"Knoerle hits precisely the right note of humility and bravado when his protagonist, American Office of Strategic Services agent Hal Schroeder, declares in the novel's prologue: 'You wouldn't believe how much crap you get credit for when you're a hero.' What follows is a spare, stylish thriller peopled with wisecracking characters straight out of a Billy Wilder flick."– Kirkus Reviews
A CIA officer’s 1968 investigation into a death linked to a secretive compound smells of a KGB assassination—or perhaps his own agency’s involvement—in this spy novel.
Lt. Richard Nolan of the U.S. Army (a CIA cover ID) is in the Mojave Desert in search of missing trash hauler Jeremiah McLemore. His disappearance is suspicious because he was contracted by Camp Harrison, aka Camp X, a mysterious facility reputedly used for Army training. Working with local cop Officer Thomas Bell, Nolan eventually finds a body near McLemore’s beloved Willys Jeep. It appears to be an accidental death, possibly due to extreme heat, but footprints could mean a staged murder. This is supported by McLemore’s earlier strange encounter: an unknown man asked to examine the trash he was collecting. A journalist’s column, however, throws everyone into a tailspin when it suggests McLemore was assassinated by foreign agents. Nolan’s boss, Chief of Counterintelligence James Jesus Angleton, seems to think the column is the Soviets’ attempt to generate disinformation. But Nolan soon realizes that, while he’s withholding some material from Angleton, his boss is likely doing the same. Answers may lie inside the walls of Camp X, which Nolan begins surveilling, as he knows very little about the compound. When his wife and teen daughter subsequently vanish, he suspects an abduction. Either someone’s convinced he’s gathered classified Camp X intelligence, for which the Soviet Union would shell out millions, or the CIA wants to ensure that he keeps mum about whatever he’s learned.
The most striking element of Knoerle’s (Crystal Meth Cowboys, 2015, etc.) story is its configuration. The book comprises transcriptions of Nolan’s audio recordings, private correspondence, telex transmissions, and personal notes. Most are in the style of a formal report, but the descriptions aren’t bloodless, especially with details from an observant Nolan. For example, he and former policeman Bob Reese creep into McLemore’s house in the early-morning hours: “We were dressed in dark colors, wearing disposable gloves. No dogs barked. The only sign of life was a stray coyote that darted off at our approach.” The shifting narrative formats are easy to follow (predominantly linear), and Knoerle even gives them distinction. Sometimes Nolan is relaying a scene based solely on his recollection, while other times it’s a transcript rife with deficiencies, like a conversation with gaps indicating inaudible segments. There’s an indisputable mystery playing in the background, from Camp X to what exactly happened to McLemore. Even Nolan himself is an enigma: readers don’t immediately learn his name or his specific job, and one can’t help but wonder (in light of an editor’s intermittent notations) whether the protagonist is still alive. Some of the reveals are surprising, and the author sprinkles them throughout in lieu of saving them all until the end. Smartly understated humor is suitably spy-related; when Angleton’s secretary recites a code to Nolan, the latter alters his response to subvert a potential meeting—and hears a gasp in return.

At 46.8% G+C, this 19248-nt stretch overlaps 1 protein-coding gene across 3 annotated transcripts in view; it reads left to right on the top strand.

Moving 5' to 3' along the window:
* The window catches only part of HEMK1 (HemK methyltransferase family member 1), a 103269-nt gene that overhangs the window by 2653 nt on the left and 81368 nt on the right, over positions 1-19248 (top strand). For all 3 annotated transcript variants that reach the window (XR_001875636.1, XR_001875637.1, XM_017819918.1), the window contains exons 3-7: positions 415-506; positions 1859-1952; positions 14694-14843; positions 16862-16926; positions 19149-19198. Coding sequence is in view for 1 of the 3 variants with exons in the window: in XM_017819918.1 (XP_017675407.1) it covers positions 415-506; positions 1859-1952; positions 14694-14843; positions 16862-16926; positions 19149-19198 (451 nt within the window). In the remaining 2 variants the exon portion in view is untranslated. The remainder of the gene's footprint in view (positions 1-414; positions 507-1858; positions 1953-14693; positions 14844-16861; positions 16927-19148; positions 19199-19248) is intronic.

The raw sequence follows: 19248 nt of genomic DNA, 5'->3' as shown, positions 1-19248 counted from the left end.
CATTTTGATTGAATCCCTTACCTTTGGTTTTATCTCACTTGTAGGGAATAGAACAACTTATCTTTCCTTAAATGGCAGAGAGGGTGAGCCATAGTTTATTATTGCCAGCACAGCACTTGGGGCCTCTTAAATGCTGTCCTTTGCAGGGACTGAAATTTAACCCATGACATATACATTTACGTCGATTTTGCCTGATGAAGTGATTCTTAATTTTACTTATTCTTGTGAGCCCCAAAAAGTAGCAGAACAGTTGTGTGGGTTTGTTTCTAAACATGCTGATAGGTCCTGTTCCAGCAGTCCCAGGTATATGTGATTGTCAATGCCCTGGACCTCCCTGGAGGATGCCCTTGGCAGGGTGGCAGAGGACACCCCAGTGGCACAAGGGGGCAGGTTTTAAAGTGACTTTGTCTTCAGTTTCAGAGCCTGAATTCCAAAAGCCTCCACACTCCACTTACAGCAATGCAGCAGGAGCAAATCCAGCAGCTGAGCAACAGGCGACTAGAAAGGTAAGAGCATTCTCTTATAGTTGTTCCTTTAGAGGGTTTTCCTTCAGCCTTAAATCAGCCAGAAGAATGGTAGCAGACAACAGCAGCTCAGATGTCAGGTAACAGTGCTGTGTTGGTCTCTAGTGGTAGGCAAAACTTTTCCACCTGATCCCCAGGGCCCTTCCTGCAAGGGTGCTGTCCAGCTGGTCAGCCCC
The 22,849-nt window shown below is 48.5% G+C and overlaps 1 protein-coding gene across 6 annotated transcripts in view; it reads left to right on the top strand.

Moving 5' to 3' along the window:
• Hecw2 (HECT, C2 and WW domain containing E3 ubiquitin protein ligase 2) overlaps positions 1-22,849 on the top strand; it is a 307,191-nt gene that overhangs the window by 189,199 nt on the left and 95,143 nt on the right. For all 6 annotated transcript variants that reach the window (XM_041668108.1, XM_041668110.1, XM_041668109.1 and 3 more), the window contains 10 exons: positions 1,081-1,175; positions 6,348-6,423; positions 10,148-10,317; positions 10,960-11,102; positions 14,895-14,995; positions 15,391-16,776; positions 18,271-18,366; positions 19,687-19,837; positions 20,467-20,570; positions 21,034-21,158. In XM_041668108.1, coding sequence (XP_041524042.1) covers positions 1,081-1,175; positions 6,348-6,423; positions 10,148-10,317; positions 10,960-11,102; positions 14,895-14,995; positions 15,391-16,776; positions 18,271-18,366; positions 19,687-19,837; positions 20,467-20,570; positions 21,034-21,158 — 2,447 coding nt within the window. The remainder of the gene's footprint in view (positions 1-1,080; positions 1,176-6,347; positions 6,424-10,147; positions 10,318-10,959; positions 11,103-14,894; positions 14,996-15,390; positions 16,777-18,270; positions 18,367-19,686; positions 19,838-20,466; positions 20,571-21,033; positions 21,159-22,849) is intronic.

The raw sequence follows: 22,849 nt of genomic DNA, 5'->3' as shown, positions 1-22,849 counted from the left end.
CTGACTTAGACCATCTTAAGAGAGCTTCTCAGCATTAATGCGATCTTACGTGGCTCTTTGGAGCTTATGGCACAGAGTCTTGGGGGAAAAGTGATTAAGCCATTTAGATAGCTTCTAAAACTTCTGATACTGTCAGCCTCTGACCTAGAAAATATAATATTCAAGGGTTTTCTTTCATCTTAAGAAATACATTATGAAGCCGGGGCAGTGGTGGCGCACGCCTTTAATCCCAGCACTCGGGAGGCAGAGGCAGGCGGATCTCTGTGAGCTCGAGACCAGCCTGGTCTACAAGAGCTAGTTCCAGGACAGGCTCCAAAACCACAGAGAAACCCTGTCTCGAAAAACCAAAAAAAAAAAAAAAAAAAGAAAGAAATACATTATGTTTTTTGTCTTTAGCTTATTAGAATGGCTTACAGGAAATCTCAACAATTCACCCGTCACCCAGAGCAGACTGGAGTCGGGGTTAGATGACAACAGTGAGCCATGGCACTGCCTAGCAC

A standout espionage tale that not only delivers a riveting plot, but a stellar presentation as well.
Knoerle’s ace thriller, the third in the American Spy series, chronicles a noirish tough guy’s efforts to protect the world from the Red Menace, circa 1944.
Knoerle hits precisely the right note of humility and bravado when his protagonist, American Office of Strategic Services agent Hal Schroeder, declares in the novel’s prologue: “You wouldn’t believe how much crap you get credit for when you’re a hero.” What follows is a spare, stylish thriller peopled with wisecracking characters straight out of a Billy Wilder flick. Schroeder, a World War II vet marking time as a librarian in his native Cleveland, is tapped by real-life intelligence heavyweight Frank Wisner for another covert ops “suicide mission” in Eastern Europe. He accepts, of course—after which everything spirals blissfully out of control. Robert Altman–esque cameos of historical baddies, including FBI director J. Edgar Hoover and suave Cambridge Five double agents Guy Burgess and Kim Philby (who made careers of providing British secrets to their Soviet masters) add historical depth to the international political hijinks. However, Schroeder is the star here. The slightly goofy patriot is bright but not extravagantly so—much like author Laura Lippman’s nerdy Baltimore PI, Tess Monaghan, or Peter Robinson’s Inspector Banks, whose dogged legwork and occasional epiphanies eventually solve the problems at hand. Agent Schroeder is no Sherlock, and that makes him all the more appealing and the novel more accessible. Beguiled readers will want to seek out Schroeder’s two prior adventures (A Pure Double Cross, 2008, and A Despicable Profession, 2010) as a stopgap until Knoerle hopefully blesses fans with a fourth book (à la numerically expansive author Robert Rankin) in this delightful trilogy.
A terrific Cold War thriller.